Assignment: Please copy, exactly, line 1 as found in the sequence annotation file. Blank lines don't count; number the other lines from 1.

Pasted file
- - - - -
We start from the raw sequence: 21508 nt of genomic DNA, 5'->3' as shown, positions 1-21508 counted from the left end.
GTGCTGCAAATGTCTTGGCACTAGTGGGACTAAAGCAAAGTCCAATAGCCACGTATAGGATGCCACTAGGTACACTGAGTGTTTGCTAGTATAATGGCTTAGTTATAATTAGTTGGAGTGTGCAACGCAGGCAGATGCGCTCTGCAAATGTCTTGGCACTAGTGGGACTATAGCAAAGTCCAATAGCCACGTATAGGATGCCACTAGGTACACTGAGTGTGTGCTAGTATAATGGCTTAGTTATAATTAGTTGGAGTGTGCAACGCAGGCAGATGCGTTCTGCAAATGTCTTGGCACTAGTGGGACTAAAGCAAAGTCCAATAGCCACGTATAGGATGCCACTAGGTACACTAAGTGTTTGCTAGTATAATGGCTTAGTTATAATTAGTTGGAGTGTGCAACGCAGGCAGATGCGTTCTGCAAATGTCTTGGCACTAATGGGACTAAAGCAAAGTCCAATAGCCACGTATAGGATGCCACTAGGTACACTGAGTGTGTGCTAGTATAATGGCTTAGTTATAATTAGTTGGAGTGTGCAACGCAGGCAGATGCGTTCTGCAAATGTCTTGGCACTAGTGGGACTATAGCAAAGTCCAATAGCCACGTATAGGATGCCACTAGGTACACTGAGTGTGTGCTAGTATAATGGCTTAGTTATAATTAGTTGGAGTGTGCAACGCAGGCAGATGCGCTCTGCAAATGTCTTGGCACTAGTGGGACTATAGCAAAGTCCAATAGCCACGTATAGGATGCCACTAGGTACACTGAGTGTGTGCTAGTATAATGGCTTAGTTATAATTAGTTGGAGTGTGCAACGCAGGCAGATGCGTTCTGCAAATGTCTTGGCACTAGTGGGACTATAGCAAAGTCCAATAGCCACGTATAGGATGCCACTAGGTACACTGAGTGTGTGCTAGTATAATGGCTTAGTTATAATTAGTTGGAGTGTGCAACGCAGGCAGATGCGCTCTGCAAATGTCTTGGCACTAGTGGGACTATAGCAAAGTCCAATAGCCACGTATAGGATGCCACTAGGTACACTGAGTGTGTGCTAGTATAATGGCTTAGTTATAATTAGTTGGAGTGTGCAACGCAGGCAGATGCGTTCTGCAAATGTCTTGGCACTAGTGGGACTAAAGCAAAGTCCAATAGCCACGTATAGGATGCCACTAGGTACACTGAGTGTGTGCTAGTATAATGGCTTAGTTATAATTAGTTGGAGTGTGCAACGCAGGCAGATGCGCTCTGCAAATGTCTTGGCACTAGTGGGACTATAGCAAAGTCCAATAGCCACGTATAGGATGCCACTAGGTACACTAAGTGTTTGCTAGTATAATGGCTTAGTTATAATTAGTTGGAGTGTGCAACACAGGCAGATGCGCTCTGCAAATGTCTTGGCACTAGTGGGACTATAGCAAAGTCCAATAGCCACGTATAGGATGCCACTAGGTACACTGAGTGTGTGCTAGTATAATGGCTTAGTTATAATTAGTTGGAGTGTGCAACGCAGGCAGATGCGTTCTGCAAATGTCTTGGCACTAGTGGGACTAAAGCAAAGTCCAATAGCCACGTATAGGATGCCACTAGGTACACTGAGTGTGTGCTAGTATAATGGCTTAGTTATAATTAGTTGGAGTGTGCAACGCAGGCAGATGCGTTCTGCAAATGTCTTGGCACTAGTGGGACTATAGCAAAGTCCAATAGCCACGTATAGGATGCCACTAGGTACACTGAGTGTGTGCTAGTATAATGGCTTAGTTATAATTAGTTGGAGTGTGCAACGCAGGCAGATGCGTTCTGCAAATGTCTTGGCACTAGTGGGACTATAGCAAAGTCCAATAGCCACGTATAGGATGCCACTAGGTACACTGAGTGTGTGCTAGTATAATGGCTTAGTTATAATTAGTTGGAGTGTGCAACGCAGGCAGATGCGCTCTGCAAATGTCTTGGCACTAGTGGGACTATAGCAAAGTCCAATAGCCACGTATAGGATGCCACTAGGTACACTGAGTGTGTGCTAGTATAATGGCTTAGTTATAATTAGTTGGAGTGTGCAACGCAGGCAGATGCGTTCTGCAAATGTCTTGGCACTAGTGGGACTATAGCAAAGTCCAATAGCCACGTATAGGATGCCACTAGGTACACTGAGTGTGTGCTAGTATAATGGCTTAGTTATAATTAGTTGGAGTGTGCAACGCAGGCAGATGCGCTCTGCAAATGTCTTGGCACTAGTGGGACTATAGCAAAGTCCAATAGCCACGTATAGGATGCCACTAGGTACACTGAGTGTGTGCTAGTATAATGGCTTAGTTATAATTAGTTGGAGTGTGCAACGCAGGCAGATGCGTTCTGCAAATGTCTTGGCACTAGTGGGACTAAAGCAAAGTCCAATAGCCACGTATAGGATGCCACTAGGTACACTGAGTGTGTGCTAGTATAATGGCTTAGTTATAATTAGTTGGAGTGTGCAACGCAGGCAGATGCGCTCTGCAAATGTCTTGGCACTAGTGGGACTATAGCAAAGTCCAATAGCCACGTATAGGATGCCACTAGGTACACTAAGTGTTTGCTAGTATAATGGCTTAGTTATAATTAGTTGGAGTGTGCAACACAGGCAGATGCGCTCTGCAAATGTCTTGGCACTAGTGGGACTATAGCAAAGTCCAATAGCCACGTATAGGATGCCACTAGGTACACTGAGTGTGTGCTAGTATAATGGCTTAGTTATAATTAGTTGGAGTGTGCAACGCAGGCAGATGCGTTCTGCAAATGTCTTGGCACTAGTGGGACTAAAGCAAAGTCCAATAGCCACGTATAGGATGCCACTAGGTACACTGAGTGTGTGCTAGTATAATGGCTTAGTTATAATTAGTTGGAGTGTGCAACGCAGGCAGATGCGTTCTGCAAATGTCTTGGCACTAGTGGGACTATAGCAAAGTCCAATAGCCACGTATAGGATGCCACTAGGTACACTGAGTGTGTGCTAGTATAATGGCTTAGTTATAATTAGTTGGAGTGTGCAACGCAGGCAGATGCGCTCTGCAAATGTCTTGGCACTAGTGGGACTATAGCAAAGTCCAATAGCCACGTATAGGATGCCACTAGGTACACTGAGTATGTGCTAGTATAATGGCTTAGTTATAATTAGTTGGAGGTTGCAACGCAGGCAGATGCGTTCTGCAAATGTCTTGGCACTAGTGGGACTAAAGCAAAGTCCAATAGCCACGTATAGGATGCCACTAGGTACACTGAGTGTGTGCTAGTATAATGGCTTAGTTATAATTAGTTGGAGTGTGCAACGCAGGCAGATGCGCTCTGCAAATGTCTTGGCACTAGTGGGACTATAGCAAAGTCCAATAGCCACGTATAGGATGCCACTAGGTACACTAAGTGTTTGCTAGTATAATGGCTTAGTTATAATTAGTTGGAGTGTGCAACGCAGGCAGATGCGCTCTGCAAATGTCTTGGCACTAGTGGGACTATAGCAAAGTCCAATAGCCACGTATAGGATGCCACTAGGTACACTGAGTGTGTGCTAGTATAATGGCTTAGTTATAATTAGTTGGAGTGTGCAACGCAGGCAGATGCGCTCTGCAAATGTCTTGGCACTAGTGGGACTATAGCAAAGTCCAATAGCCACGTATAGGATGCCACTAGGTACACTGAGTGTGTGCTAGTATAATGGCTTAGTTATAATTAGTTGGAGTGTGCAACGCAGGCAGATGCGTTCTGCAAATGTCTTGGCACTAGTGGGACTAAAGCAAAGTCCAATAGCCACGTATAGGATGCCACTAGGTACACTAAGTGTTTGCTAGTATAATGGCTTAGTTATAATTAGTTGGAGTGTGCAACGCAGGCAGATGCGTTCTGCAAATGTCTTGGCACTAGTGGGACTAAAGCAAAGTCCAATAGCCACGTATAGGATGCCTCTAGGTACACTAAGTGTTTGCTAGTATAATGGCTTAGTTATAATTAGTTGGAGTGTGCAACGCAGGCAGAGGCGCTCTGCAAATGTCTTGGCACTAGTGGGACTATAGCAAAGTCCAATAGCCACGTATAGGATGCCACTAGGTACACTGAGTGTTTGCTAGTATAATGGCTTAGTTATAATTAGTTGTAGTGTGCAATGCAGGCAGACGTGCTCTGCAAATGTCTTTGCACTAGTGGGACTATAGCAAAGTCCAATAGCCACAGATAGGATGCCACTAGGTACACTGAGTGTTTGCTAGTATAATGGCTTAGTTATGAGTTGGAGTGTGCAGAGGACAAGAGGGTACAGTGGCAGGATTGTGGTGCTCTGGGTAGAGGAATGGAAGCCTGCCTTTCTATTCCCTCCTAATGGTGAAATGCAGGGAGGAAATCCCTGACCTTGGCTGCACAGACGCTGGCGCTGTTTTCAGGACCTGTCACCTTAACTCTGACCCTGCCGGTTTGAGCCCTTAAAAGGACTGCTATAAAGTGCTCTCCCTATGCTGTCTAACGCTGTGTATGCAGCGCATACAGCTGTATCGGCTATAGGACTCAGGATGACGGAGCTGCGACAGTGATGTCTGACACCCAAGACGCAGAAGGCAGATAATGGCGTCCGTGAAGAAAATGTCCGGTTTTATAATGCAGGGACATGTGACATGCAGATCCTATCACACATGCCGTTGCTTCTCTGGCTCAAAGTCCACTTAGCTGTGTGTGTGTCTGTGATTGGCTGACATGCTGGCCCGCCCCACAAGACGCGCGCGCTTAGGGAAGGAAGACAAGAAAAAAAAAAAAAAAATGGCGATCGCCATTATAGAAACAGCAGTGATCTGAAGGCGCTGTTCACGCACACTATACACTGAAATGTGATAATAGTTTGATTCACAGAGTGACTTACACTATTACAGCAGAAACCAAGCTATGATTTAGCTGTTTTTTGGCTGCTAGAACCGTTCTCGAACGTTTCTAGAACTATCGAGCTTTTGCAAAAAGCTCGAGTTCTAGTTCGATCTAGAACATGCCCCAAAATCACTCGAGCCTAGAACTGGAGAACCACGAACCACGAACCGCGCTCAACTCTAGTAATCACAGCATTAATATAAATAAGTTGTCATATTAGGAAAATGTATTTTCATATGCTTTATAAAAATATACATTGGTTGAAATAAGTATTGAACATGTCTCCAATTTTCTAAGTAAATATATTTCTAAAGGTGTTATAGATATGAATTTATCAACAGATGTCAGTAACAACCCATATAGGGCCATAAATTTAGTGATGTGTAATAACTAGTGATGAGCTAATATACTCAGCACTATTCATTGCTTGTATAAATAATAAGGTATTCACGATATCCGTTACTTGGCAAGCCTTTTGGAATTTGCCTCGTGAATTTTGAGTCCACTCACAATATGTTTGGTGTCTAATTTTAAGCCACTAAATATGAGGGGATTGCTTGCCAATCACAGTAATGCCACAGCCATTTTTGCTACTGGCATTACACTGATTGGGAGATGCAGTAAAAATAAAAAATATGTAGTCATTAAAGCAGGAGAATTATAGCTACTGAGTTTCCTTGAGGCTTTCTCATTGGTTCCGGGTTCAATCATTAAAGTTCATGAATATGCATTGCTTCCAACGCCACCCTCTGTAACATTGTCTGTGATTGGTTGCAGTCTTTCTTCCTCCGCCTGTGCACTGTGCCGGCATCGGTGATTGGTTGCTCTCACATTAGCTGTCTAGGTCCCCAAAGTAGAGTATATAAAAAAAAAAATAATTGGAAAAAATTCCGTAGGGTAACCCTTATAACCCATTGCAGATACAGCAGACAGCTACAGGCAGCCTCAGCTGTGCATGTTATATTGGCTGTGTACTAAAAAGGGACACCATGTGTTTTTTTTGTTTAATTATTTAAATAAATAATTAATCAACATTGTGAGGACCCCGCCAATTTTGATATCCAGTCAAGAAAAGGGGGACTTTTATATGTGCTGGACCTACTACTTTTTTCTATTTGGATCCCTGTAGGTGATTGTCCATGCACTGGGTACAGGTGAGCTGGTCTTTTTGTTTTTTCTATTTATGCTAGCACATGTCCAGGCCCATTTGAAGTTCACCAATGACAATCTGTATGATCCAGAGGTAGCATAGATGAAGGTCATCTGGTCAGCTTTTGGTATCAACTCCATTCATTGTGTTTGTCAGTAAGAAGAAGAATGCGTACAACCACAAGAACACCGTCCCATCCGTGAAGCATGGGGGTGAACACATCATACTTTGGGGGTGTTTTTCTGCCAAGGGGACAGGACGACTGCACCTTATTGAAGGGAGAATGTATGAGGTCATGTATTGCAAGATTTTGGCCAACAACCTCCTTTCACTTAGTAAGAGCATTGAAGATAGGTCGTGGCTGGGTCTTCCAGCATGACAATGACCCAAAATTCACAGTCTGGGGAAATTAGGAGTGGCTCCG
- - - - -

We start from the raw sequence: 21508 nt of genomic DNA, 5'->3' as shown, positions 1-21508 counted from the left end.